Sunday, July 15, 2018

Second Training Weekend, Part 2 (6/3/18)

When I got back to the arena the second day, I was relieved to see that she'd eaten most of her hay and drank a good deal of water because I worried about her pacing herself into an ulcer or colic. She was much calmer, too. Not frantic that her neighbors were being pulled from her pen, and happy to see me.

It appeared that she'd managed to find her brain overnight, but I still chose not to ride, knowing that the training plan was more intense than the day before. With her blow up over being saddled the day before, I wasn't sure what to expect, but she was back to being a "broke" horse.

Day one, I kept her with me, separate from the horses because of her anxiety. Day two, though, with her regained brain meant that she could be ponied from another horse. While everyone else was warming up, I took her into the arena with the other horses and did some circle work with her before handing her off to another posse member to work in formation.

She did incredibly well in formation, so got to go with the rest of the team across the bridge (she did awesome - but better than first weekend training) into the venue.

Right in the middle, surrounded by other horses.
For a horse who didn't want to be around other horses the day before, she did really well with horses close to her on either side. She got ponied all around the park, and got to see all sorts of sights: a huge rodeo arena (she worked in that for patrol car desensitizing in the first week of training), buildings on both sides, livestock barns, and vehicles. She had to stop and stand in formation, and work with the other horses. It was a great learning experience for her.

Despite me being an avid shooter, Skeeter *hates* guns. She's okay with the occasional shotgun or rifle blast from the neighboring hunters, but does not at all appreciate handguns. I know, I know, it breaks my heart, too. Gun training was planned after the tour of the vanue and I was cautiously optimistic based on her morning behavior.

I worked her from the ground during gun training, but it did not go well. The Posse member who had ponied her throughout the morning offered to trade horses with me, and since I was tired of fighting with Skeets, I jumped at the offer. I struggle with walking the fine line between being supportive in her fear, and disciplining bad behavior, so it was a relief to have someone else take it on. In watching the other person disciplining her, I realized I needed to reinforce boundaries, stimulus be damned. Because I was so concerned about trying to be comforting and supportive during something that I knew scared Skeeter, I was letting her walk all over me. My fear was that if I disciplined her for her fear, I would make her fear worse. She did much better with the other handler, which isn't surprising, since the other handler wasn't concerned with how Skeeter felt, she was concerned with keeping her ownself safe.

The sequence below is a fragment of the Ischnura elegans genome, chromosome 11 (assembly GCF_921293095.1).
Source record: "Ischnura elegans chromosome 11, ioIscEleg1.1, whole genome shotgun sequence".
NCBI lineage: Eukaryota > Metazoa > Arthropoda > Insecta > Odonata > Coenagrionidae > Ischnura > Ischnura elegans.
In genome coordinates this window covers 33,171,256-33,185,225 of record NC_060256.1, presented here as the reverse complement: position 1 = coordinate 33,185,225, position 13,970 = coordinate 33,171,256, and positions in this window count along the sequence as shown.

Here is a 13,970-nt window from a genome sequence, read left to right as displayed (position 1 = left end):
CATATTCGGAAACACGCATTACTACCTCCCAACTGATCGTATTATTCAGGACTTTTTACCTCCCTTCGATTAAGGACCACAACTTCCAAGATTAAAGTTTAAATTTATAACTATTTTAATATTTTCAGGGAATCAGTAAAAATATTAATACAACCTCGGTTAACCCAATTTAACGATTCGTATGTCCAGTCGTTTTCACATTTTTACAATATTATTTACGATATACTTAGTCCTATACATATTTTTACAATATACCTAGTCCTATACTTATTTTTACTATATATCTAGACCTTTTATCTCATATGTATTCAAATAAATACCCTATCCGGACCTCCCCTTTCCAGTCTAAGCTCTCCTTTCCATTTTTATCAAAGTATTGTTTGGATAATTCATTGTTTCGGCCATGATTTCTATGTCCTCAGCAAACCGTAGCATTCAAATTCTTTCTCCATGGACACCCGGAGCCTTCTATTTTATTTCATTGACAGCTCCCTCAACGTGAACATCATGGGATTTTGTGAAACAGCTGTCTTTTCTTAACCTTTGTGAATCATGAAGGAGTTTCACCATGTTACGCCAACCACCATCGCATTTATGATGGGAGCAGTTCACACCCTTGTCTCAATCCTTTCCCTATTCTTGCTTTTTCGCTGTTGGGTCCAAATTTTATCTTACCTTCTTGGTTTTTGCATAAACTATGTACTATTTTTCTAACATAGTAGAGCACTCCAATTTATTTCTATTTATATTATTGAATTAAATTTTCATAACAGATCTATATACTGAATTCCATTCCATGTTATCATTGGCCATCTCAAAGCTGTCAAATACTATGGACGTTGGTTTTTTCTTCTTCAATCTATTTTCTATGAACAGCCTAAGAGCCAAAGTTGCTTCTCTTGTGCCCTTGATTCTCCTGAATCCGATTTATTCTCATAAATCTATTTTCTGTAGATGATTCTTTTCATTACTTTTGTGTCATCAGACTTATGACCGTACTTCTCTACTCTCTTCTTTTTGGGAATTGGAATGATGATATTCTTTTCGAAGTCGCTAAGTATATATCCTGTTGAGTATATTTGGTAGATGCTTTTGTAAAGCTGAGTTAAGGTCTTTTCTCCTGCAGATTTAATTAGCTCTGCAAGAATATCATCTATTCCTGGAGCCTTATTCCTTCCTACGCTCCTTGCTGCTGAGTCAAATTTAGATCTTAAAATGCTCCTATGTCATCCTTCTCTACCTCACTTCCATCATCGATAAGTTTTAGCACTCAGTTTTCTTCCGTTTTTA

Skeeter hated the gunfire, but eventually quit trying to jump on the human holding her. I'll call it a win (for now). Once gun training was over, she relaxed again and started to show interest in other things, so we went over to watch the obstacle course.

She was very interested and wanted to go play, but because the other members were testing on the course, we didn't get to. There were still a few hours left of training, but I wanted to leave on a good note. The first weekend training, I didn't do that, and I think it negatively impacted her ability to relax for the second weekend training. She was in such an agreeable mood, I figured she'd load up easily.

I've spent a lot of time and money on trailer training, but she's a stubborn mare. While I was trying to load her, the next group of horses began their gun training. So in addition to having a horse that didn't want to get on the trainer, I also had a horse who was stressed by the gunshots.

I may or may not have threatened to walk her the half a mile down the street to the rendering plant - that's when I knew it was time to take a break. After an hour, I tied her to the trailer in order to avoid killing her.

I'm pretty sure we were trading hateful thoughts at this point.
 I sat on the back of the truck and tried to think happy, calm thoughts. I knew that continuing to try to load her with both of us being so frustrated wasn't going anywhere. There are very, very few things that drive me to tears, and this was super close.

Eventually, the rest of the Posse took a break and another member asked if he could try. Without much hope, I agreed. I told him the only thing he could not do was pull on her head - that's what got us in trouble in the first place. He tried every trick he knew - and he has a deep toolbox of tricks - but she wouldn't get in. She'd load her front two legs, scoot up right until her back legs were touching the trailer and stop. (It's the same thing she was doing for me.)